Hashim Amla and Dale Steyn: Two stalwarts depart

When Hashim Amla and Dale Steyn were at their best, South Africa too was figuring among the top three of international cricket.

South Africa prospered on the strength of Steyn and Amla (below), their consistency and prolific success in all conditions boosting the team’s reputation.   -  Getty Images

Hashim Amla and Dale Steyn represented the best of South Africa on the cricket field. One, a batsman of sheer class and the other a bowler, who created a reputation of terrorising batsmen on the pitch. It was to South Africa’s benefit that these stalwarts began their career in the same season and it is a matter of concern now for South Africa that both have decided to quit at the same time.

South Africa is undergoing a transition, struggling to fill the void created by the departure of quality players like Amla and Steyn now and AB de Villiers earlier. That South Africa had come to depend on them a lot was no secret. To get Amla and de Villiers early would bring cheer to the rival dressing room even though there was hardly any respite from the scorching pace of Steyn.

When Amla and Steyn were at their best, South Africa too was figuring among the top three of international cricket. It was a throwback to the times when South Africa, coming out of apartheid, was celebrating its return to the international fold with some sensational victories in Tests and ODIs. The presence of a calm Amla and a volatile Steyn triggered a wave of good performance in the South African ranks. It resulted in their fans enjoying the team’s domination and some victories underlined their significance firmly as the one against India in Nagpur in 2010. South Africa won that match by an innings and left India bruised and battered in four days of compelling cricket.

Amla’s knock of 253 not out, after coming to the crease in the fifth over, was a lesson in determined batsmanship. He had Kallis for company as the Indian attack, including Zaheer Khan, Ishant Sharma and Harbhajan Singh, was negotiated admirably. When India batted, Steyn ran through the innings with the kind of pace not seen often on Indian soil.

Steyn’s spells of seven for 51 and three for 57 were acts of hostility. He rocked the Indians with pace and beat them into submission on a pitch where Amla scored a double century and two Indians — Virender Sehwag and Sachin Tendulkar — hit a century each. It was disappointing that Steyn did not win the Man of the Match honours but what mattered most was that he scythed through a formidable batting line-up with a stunning display of pace bowling.

 

Amla and Steyn were associated in many more victories which highlighted the excellent preparation programme in place in South Africa. The essence of selection was to promote the game and protect the interest of cricket in the domestic league. Players like Graeme Smith and Shaun Pollock had left a legacy for the likes of Amla and Steyn to emulate and they did not disappoint their followers.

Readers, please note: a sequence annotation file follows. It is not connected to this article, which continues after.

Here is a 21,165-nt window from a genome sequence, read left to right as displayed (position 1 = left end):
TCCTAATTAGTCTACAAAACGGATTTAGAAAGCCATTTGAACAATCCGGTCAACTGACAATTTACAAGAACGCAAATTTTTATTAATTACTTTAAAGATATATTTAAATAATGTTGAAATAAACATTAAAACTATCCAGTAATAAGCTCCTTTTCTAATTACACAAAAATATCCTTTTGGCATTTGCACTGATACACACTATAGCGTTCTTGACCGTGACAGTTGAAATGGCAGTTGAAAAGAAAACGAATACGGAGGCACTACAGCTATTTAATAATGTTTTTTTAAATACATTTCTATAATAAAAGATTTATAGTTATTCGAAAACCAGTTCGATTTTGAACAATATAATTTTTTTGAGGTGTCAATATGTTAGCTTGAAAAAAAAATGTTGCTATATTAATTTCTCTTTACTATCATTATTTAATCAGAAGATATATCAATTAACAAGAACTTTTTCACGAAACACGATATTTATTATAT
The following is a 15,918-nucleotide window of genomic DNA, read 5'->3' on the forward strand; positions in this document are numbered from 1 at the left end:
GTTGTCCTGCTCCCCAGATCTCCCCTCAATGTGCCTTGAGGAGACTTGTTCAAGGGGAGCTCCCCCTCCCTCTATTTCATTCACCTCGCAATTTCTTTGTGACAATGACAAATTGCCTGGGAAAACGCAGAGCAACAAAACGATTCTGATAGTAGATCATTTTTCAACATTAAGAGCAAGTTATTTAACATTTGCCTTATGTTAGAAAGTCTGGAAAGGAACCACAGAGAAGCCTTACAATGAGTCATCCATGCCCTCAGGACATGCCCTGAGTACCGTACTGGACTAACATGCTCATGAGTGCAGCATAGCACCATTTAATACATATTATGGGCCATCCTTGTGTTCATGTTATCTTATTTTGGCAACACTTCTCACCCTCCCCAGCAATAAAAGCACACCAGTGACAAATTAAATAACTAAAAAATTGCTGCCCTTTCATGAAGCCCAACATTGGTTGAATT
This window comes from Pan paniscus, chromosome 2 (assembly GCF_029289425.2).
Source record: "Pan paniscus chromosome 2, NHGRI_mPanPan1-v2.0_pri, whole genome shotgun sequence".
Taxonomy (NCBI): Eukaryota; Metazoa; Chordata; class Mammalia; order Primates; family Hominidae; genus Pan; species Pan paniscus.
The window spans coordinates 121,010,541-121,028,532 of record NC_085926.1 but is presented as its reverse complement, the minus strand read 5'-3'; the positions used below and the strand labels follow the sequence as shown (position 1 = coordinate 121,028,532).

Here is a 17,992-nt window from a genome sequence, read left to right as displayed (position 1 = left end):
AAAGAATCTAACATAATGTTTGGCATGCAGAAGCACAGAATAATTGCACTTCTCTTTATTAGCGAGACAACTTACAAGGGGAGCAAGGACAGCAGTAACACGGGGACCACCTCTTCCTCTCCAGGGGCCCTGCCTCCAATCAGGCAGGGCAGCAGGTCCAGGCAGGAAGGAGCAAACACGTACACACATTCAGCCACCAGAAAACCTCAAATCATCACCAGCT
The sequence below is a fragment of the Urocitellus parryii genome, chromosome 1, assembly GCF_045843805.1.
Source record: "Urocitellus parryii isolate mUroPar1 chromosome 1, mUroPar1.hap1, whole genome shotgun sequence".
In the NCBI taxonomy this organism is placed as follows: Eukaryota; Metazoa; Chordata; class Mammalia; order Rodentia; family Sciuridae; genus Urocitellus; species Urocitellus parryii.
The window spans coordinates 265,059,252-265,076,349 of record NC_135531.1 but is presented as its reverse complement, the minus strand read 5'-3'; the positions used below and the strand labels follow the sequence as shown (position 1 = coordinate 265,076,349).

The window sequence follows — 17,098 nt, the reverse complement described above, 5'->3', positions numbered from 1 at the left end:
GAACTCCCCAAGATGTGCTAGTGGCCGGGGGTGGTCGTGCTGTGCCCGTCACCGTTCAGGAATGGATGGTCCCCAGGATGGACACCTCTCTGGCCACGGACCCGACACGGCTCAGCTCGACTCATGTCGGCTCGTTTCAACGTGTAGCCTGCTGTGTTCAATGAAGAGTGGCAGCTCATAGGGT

South Africa prospered on the strength of Amla and Steyn, their consistency and prolific success in all conditions boosting the team’s reputation. Their dream of winning a World Cup, however, remained unfulfilled but Amla and Steyn left a stamp of authority on world cricket. Amla made three tours to England, hit two centuries, and dominated the Oval Test in 2012 with an unbeaten 311. His defence and backfoot play came in for high praise from those who value good technique. For Steyn, the 10-wicket haul in Melbourne in 2008 was equally memorable too as South Africa crushed Australia by nine wickets.

Co-incidentally, Amla and Steyn signed off their Test careers with a defeat against Sri Lanka in Port Elizabeth in February 2019. Amla’s 0 and 32 were as disappointing as Steyn’s toil, going wicketless from the 18 overs that he bowled. It was crisis time for South Africa, which lost the series to Sri Lanka, and also these gems as Amla and Steyn came to realise their time was up.

 

Their departure from the Test scene is bound to increase South Africa’s woes in the longest brand of cricket. The replacements are not going to fill their shoes in a hurry even though there are hopes from fast bowler Kagiso Rabada and opening batsman Aiden Markram, who belong to the old school of cricket where performance was the key to survival.

The pressure on South Africa is going to be high during the coming season, especially in India where the team will be tested in winter. For the South African bowlers it is going to be a challenge to stand up to run machines like Virat Kohli and Cheteshwar Pujara and the task would be equally hard when facing enigmatic bowlers like Kuldeep Yadav and the famed pace strength of Mohammed Shami, Jasprit Bumrah and Bhuvneshwar Kumar.

South African cricket, since the time it returned to the international fold, has been drawing on its raw force to retain its reputation. How far it can succeed this time will be revealed in the Test series against India.